Well, almost. The AMA still needs to do more research, but they sound close to making excessive video gaming “a formal psychiatric addiction.” I almost cannot contain the laughter.

But it is not funny. Listen to this poor child:

Jacob Schulist, 14, of Hales Corners, Wis., says he’s certain he was addicted to video games and that the AMA’s vote was misguided.

Until about two months ago, when he discovered a support group called On-Line Gamers Anonymous, Jacob said he played online fantasy video games for 10 hours straight some days.

He said his habit got so severe that he quit spending time with family and friends.

“My grades were horrible, I failed the entire first semester” this past school year because of excessive video-game playing, he said. “It’s like they’re your life.”

Poor guy! If he had only known the dangers of Play Station, perhaps he would be a happy little guy who liked to read instead. Maybe excessive compliance on the part of parents should be included as a psychiatric illness too.

We’re almost there – we have almost made laziness a nationally recognized illness. Ha! I knew I was not responsible for being irresponsible.

What will be even more interesting is if we do with a Play Station what we have to do with a package of cigarettes: Warning Labels. “The Surgeon General states that using this device for more than thirty minutes at a time may be addictive and hazardous to your mental health.” Huh, I’ve been saying that for years. Why didn’t they ask me?

Really, it isn’t funny. Consider this statistic from the AMA:

“The AMA’s report says up to 90 percent of American youngsters play video games and that up to 15 percent of them more than 5 million kids might be addicted.”

With their keen insight and sharp scientific naturalistic methodology, the AMA’s Council on Science and Public Health wisely learned:

“dependence-like behaviors are more likely in children who start playing video games at younger ages.”

Listen, you should be very thankful for this landmark research and the slight hesitancy of the AMA to not act too hastily in making video gaming an outright illness just yet. As the chief of child and adolescent psychiatry at Chicago’s Rush Medical Center says, “They’re trying very hard not to make a premature diagnosis.” Thank goodness.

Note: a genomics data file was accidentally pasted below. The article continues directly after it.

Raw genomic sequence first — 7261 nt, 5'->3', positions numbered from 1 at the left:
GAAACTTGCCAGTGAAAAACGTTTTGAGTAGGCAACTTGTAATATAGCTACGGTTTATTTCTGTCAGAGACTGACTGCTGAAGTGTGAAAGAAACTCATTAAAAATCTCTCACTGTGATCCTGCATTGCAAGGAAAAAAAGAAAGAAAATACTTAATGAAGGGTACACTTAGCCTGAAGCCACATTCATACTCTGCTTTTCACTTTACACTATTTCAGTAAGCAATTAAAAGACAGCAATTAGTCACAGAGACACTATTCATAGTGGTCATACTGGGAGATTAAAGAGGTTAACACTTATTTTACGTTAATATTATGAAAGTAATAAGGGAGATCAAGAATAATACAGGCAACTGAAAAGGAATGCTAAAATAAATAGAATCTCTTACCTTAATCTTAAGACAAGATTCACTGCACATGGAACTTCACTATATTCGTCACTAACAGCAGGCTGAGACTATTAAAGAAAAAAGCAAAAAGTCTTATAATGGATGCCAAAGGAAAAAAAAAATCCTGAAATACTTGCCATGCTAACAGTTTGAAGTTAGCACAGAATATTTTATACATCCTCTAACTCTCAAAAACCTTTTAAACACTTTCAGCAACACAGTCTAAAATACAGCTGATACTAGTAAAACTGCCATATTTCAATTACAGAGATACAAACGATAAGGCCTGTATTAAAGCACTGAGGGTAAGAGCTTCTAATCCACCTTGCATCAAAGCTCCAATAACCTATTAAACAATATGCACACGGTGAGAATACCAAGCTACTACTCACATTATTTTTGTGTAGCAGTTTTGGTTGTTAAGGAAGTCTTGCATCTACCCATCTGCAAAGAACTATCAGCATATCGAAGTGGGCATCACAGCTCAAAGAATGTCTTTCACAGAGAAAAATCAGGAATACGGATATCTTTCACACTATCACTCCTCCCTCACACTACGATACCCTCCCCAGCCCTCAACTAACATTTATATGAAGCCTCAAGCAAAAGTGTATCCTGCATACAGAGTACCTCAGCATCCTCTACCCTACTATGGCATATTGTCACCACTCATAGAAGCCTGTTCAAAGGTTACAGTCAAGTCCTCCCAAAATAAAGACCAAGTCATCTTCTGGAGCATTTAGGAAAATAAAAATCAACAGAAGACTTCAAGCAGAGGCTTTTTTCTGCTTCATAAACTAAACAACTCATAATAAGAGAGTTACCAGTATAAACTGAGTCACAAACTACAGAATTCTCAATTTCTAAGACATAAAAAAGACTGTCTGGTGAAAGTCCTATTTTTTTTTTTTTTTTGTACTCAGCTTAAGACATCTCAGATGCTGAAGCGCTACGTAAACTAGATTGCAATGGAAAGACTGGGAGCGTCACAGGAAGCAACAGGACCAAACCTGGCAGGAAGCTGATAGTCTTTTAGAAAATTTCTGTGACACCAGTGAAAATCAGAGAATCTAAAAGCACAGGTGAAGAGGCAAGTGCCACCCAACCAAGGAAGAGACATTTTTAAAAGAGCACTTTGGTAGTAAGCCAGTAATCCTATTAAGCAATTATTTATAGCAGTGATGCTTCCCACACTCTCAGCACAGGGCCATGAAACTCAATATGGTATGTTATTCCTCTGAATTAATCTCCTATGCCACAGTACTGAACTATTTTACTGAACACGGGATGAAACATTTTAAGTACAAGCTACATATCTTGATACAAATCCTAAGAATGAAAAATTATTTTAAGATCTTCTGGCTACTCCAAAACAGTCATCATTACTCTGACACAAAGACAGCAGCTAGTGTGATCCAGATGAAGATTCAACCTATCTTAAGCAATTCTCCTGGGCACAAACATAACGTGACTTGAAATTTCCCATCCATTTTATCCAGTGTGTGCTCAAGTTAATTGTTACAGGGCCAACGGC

But wait. If you are like me in thinking that the AMA has just wasted a lot of time and money to come up with a medical excuse for laziness, consider other work this austere group came up with on the final day of their annual policy meeting:

Voted to have the AMA support government policies requiring fast-food restaurant chains to provide menus detailing nutritional information including calories, fat and sodium content. A key way to fighting the obesity epidemic “is that people know what they’re eating,” Pardon me, I did see Super Size Me. I think I do know what I’m eating. AND, when I’m hankering for a quick burger and fries from Carl’s Jr., I’m probably not going to take the time to check the fat intake levels.

Brilliant.

But wait there is more – consider the depths of research and years of specialized training it took to come up with this:

Recommended more research on a potential link between high fructose corn syrup and obesity. A measure had sought to have the AMA seek government restrictions on the popular sweetener and food labels declaring that excessive consumption of it may lead to obesity.

– Really? If I eat too much sugar, I’m going to get fat? Perish the thought!

Here’s one more for the road. I’m sooo glad they caught this one:

Rejected a move to lobby for limits on the noise levels of in-ear headphones used with iPods and other music-playing devices. A resolution supporting limits said devices with in-ear headphones can generate sound well above 100 decibels more noise than a chain saw makes and levels that have been linked with permanent hearing loss. AMA delegates voted instead to seek more research on the issue.

I noticed that something was starting to happen with my hearing. I have to turn The Albert Mohler Radio Podcast up so loud in my iPod while working out at the gym (in order to drown out the 80’s disco music), that I was wondering if it was having any adverse affects on my mental health. However, the jury is still out on this one. It still needs more research.

Thank you AMA for this kind of research.

If this is the type of stuff the pre-video game, fast-food inventing, almost-but-not-quite obese, pre-iPod generation has come up with, what illness will their children diagnose when they grow up to serve society through the AMA? I bet they say excessive blogging is a mental illness too.

I need a burger and a High fructose Coca-cola.

Too much video gaming not addiction, yet – Yahoo! News

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